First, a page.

March Meeting: "Herbal Teas Workshop"
When: Wednesday, March 20, 2024
9:30am - Refreshments
10am - Discussion / Meeting
Where: Wimberley Presbyterian Church
956 FM2325, Wimberley, TX 78676
RSVP to Lisa Valentine at email@example.com
2023-2024 Calendar of Events
|Herb of the Month - March 2024
(Click on the image below for recipes)
Cilantro (Coriandrum sativum)
Coriander and cilantro are the same plant and belong in the Apiaceae (Umbelliferae) family. The seeds from this plant are referred to as coriander and the leaves referred to as cilantro or Chinese parsley.
Coriandrum sativum is native to the eastern Mediterranean region. Archaeological evidence has been found in Israeli caves dating back 8,000 - 8700 years ago. It was also cultivated by the ancient Greeks. Portions of coriander seeds were found in the tomb of Tutankhamen in Egypt. It is believed that the Egyptians cultivated cilantro since it does not grow wild there.
Medicinal uses of cilantro date back to Hippocrates. Modern day research is continuing to discover that the antifungal, antibacterial, anti-inflammatory, analgesic, antioxidant properties, anticonvulsant effects, and decreased blood sugar are among the medicinal benefits.
Some people find the taste of cilantro to be soapy and unpleasant and others describe the same plant to smell like dirt or dead bugs. Yet most people describe the leaves to be fresh, citrusy and herbaceous. 3-21% of people have genetic variants in the olfactory receptor gene that are responsible for this response.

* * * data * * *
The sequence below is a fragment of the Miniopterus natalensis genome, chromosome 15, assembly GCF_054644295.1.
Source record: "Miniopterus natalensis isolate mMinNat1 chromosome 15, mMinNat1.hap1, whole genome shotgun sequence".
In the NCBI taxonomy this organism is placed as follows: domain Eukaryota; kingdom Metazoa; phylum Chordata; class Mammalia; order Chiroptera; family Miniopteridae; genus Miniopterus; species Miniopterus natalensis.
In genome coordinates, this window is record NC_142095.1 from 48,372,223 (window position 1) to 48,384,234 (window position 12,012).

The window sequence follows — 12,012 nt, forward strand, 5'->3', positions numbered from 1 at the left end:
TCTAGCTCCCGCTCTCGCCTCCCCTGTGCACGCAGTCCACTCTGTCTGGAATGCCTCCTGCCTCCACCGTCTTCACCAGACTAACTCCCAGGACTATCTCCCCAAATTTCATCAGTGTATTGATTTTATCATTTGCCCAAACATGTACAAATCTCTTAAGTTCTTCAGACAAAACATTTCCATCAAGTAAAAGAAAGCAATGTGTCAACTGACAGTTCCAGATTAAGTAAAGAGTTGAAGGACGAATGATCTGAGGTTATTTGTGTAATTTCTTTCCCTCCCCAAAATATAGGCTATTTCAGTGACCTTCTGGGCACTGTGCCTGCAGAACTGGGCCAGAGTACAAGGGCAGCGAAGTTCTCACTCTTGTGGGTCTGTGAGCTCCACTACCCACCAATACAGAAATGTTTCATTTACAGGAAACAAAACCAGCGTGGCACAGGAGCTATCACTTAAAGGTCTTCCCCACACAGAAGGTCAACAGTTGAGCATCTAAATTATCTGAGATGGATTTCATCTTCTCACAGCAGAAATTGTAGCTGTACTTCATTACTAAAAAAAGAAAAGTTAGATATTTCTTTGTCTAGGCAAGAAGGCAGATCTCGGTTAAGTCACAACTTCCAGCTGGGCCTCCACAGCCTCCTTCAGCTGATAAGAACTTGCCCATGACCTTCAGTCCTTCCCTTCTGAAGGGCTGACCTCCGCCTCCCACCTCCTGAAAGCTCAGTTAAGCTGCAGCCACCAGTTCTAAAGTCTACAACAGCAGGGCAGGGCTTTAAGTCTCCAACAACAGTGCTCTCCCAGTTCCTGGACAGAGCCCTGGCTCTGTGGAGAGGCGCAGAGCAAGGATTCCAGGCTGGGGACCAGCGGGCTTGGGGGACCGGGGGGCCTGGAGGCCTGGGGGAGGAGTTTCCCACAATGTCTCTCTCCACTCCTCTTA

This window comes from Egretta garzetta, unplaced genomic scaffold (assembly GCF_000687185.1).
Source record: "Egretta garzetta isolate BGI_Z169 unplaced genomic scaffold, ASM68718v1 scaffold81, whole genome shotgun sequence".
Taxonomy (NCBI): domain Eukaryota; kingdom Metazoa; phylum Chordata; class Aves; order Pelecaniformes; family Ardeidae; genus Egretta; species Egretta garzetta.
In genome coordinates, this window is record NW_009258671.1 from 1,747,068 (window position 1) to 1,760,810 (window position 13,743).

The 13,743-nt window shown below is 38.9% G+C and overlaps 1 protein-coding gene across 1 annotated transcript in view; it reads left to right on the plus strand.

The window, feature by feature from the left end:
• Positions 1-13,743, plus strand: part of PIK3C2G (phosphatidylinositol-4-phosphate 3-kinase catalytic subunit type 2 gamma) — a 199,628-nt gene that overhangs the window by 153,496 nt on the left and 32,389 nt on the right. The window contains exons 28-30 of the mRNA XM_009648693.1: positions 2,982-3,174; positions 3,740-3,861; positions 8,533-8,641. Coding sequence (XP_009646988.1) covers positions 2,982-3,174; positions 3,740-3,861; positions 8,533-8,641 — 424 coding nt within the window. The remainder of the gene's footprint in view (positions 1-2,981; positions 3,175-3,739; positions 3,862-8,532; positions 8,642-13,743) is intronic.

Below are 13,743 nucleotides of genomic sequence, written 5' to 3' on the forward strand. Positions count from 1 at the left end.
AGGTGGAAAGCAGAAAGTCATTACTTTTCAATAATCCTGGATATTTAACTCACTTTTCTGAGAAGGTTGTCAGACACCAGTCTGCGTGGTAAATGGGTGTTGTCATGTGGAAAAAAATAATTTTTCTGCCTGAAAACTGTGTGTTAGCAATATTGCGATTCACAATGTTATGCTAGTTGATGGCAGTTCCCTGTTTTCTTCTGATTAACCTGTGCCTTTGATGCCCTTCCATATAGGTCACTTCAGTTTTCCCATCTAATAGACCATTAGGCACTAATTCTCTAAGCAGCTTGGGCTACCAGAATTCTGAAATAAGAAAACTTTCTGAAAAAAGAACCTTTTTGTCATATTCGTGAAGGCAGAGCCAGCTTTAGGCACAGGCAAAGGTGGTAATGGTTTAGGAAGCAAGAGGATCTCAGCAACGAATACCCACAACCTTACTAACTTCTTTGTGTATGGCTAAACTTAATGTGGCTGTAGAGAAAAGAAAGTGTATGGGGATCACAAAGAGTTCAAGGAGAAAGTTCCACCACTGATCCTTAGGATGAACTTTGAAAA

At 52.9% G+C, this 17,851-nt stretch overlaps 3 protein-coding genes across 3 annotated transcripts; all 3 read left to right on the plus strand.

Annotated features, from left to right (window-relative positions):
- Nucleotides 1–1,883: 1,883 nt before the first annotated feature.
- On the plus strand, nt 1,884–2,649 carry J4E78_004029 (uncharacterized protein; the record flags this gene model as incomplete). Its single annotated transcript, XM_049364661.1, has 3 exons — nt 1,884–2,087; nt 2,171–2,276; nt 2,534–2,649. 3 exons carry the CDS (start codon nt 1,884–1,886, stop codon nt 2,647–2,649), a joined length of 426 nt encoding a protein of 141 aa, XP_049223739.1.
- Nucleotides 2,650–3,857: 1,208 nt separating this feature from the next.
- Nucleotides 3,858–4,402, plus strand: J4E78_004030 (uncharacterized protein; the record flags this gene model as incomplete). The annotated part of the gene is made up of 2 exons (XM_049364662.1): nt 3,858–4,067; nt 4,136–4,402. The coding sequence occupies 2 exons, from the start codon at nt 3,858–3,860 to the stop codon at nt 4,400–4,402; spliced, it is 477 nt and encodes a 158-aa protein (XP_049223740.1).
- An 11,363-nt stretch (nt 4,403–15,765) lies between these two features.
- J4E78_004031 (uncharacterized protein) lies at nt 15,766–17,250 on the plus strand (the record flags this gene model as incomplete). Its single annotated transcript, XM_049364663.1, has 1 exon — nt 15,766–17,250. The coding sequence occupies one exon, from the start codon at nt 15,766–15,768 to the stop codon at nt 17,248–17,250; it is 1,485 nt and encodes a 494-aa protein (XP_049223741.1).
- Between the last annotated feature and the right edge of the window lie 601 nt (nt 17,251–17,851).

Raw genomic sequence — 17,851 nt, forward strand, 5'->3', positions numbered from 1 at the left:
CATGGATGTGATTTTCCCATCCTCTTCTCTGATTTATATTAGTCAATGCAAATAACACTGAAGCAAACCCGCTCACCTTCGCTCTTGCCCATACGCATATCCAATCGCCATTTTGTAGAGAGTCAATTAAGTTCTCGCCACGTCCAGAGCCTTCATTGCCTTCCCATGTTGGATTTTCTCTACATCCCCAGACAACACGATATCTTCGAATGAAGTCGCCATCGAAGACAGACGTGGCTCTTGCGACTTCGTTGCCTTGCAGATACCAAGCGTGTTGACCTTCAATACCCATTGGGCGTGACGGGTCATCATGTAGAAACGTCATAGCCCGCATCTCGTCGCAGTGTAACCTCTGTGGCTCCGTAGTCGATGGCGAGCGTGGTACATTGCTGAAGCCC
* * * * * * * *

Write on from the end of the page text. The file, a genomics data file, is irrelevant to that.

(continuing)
Famous chefs have publicly declared their dislike of cilantro. Julia Child stated in a 2002 interview with Larry King that it was best to "pick it (cilantro) out and throw it on the floor." Ina Garten has also noted her dislike and does not use it in her recipes.
Cilantro is popular in Mexican, Asian, Indian and in dishes throughout the world. All parts of the plant are edible, though the leaves and seeds are used primarily. The root is often used in Thai cooking.
The leaves and tender stems of cilantro are used in curries, sauces, salsas, soups and salads. Cooking deepens the characteristic sharp flavor.
Cilantro grows best in the cooler temperatures of the spring and fall. As temperatures heat up, the plant sends up a flower stalk and sets seed. (This process is called bolting.)
Manage cilantro's naturally fast life cycle by sowing seeds successively over a few weeks and by planting varieties that are slow to bolt such as 'Slow Bolt', 'Leisure', 'Longstanding' and 'Santo'.
To encourage spring and fall seedlings, allow a few plants to flower, set and drop seeds.
Rather than transplanting seedlings, sow seeds directly in the garden or a container.